Armed man arrested at pro-Israel rally

Police say the man arrested outside yesterday's rally was carrying a number of firearms and knives.

Thousands of people attending the pro-Israel rally at Huddle Park in Linksfield on 3 August, 2014. Picture: Valeska Abreu/EWN.

JOHANNESBURG - Police say a man arrested outside yesterday's pro-Israeli rally in Linksfield yesterday was carrying a number of firearms and knives.

An estimated 12,000 people gathered at the rally at Huddle Park to express their solidarity with Israel.

Police say the man was carrying a rifle, a loaded shot gun, a revolver and three knives.

The police's Nonzwakazi Tsoanyane says the law doesn't permit for heavily armed people to attend gatherings.

At the same time, the South African Zionist Federation (SAZF) say it's overwhelmed by the support received from different church groups and political parties at its pro-Israel rally in Johannesburg.

SAZF's Avrom Krengel says the rally showed diverse support for Israel from different religions and political parties.

He says the Shembe Church, Zion Christian Church and the Congolese Christian Church were among the religious groups in attendance.

Krengel says the rally also demonstrated the freedom to protest.

"The Shembe were there with their trumpets and there were speeches and prayers."

Speaking after the rally yesterday, Chief Rabbi Warren Goldstein agreed with Krengel's sentiments.

"As South Africans, we need to disagree with what is happening in the Middle East in a way that we don't tear our own society apart."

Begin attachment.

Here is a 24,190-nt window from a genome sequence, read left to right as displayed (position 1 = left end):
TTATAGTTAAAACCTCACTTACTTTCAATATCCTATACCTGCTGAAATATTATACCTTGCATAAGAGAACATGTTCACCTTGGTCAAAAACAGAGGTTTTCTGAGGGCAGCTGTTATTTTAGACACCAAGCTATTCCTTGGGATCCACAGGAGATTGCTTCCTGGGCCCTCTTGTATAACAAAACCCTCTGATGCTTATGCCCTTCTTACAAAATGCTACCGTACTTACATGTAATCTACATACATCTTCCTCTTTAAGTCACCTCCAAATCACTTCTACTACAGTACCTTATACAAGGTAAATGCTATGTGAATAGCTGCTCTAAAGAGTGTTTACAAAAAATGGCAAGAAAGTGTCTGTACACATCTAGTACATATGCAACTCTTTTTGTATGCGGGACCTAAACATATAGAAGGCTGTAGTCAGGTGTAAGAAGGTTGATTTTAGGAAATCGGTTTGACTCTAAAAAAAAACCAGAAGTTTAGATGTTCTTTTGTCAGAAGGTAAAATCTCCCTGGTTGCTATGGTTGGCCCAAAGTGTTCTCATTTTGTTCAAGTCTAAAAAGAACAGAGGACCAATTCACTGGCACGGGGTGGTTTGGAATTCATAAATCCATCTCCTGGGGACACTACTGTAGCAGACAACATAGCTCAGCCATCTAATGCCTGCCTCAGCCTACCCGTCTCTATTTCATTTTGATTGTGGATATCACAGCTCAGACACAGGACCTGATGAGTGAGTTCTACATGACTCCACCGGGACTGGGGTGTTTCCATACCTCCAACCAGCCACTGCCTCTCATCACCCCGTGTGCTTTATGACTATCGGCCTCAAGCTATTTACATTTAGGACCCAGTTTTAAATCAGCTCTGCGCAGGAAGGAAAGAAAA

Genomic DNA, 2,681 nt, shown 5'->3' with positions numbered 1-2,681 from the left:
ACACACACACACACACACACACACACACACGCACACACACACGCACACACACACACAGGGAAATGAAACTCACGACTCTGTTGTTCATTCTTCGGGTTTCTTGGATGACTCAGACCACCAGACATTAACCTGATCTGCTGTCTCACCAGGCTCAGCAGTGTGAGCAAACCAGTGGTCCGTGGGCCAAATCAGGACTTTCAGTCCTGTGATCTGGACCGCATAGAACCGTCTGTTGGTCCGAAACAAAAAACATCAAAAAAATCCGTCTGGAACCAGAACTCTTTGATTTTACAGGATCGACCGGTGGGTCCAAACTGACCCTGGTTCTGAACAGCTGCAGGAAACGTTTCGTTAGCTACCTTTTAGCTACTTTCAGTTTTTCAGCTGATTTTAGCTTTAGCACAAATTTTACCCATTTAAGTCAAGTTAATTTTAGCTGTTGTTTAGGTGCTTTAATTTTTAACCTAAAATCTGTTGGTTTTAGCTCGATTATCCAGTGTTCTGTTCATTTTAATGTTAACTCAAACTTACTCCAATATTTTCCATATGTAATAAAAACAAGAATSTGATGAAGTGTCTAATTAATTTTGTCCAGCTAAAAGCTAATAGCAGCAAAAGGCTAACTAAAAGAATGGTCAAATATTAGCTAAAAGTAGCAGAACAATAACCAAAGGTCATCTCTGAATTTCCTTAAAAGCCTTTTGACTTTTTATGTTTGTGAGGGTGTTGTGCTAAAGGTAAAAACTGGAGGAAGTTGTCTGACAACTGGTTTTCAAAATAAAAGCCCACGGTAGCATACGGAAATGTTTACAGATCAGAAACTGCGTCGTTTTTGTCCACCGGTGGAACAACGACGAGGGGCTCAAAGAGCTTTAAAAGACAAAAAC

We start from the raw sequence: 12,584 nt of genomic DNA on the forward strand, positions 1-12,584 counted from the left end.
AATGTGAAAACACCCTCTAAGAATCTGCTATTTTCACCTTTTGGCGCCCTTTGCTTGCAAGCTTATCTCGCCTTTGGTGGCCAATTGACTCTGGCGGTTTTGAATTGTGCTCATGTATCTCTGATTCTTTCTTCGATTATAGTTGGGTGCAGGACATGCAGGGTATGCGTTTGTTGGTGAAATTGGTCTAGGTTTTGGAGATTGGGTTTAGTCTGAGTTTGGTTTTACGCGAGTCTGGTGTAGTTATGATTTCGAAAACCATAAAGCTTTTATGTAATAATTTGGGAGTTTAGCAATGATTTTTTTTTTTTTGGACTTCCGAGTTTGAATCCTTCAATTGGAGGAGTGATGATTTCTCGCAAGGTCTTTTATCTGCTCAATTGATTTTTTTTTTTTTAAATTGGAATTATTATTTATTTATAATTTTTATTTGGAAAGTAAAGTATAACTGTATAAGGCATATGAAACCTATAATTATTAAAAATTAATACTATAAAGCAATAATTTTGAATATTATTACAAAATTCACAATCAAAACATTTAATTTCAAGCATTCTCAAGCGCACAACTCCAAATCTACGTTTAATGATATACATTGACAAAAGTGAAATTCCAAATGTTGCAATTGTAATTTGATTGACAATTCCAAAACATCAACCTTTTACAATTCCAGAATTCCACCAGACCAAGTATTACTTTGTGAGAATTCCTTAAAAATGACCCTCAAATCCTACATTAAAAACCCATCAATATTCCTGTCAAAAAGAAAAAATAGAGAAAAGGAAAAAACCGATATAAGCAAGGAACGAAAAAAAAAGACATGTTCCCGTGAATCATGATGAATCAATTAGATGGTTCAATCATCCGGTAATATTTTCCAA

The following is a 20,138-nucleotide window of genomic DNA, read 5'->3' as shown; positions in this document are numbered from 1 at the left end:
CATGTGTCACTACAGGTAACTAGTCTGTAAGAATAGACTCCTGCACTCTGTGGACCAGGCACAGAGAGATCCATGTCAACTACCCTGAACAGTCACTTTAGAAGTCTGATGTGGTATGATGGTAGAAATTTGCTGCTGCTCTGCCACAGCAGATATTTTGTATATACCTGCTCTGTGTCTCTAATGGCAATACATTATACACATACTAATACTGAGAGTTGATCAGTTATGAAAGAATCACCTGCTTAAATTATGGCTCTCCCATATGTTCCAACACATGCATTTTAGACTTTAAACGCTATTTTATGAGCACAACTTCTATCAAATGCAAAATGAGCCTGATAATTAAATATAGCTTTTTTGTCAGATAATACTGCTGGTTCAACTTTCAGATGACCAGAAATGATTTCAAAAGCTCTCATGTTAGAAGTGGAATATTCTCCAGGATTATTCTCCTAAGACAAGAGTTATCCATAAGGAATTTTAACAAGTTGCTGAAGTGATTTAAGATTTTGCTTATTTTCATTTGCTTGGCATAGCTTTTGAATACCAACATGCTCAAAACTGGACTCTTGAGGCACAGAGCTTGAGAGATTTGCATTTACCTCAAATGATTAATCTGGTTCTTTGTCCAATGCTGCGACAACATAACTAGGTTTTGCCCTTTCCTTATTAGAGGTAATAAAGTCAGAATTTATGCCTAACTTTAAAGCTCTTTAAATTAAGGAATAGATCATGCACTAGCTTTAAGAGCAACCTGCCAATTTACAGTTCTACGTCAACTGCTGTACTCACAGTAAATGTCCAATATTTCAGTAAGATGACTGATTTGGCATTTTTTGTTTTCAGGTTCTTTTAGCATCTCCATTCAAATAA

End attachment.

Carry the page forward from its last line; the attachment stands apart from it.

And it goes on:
He said South Africa needs to be unified in its diversity.

Meanwhile, Palestinians and Israelis have accused each other of launching attacks soon after a seven-hour Israeli ceasefire intended to allow humanitarian aid into the battered Gaza Strip came into force on Monday.

Palestinians said Israel had bombed a refugee camp in Gaza City, killing an eight-year-old girl and wounding 29 other people, while Israel said at least four rockets had been fired at its territory from Gaza.

Gaza Health Ministry spokesman Ashraf Al-Qidra said the air strike on a house in Shati camp took place after the truce was scheduled to start on Monday morning.

An Israeli military spokeswoman said she was checking the refugee camp attack. She said four rockets had been fired from Gaza since the truce started and two had crashed inside Israel. There were no reports of casualties or damage.

In Jerusalem, a heavy construction vehicle slammed into a bus, overturning it in what Israeli police said was a suspected terrorist attack. No passengers were on the bus but a passerby died after being run over by the digger, and police said its driver was shot dead. Israeli media identified the driver as a Palestinian from East Jerusalem.

Israel announced a ceasefire to free up humanitarian aid and allow some of the hundreds of thousands of Palestinians displaced by almost four weeks of war to go home.

The announcement met with suspicion from Gaza's ruling Islamist Hamas movement and followed unusually strong censure from Washington at the apparent Israeli shelling on Sunday of a UNrun shelter that killed 10 people.

Israel launched its offensive on 8 July following a surge in Hamas rocket salvoes. It escalated from air and naval barrages to overland incursions centred on Gaza's tunnel-riddled eastern frontier, but also pushed into densely populated towns.

G aza officials say 1,804 Palestinians, most of them civilians, have been killed and more than a quarter of the impoverished enclave's 1.8 million residents displaced. As many as 3,000 Palestinian homes have been destroyed or damaged.

Israel has lost 64 soldiers in combat and three civilians to Palestinian cross-border rocket and mortar fire that has emptied many of its southern villages. Iron Dome interceptors, air raid sirens and public shelters have helped stem Israeli casualties.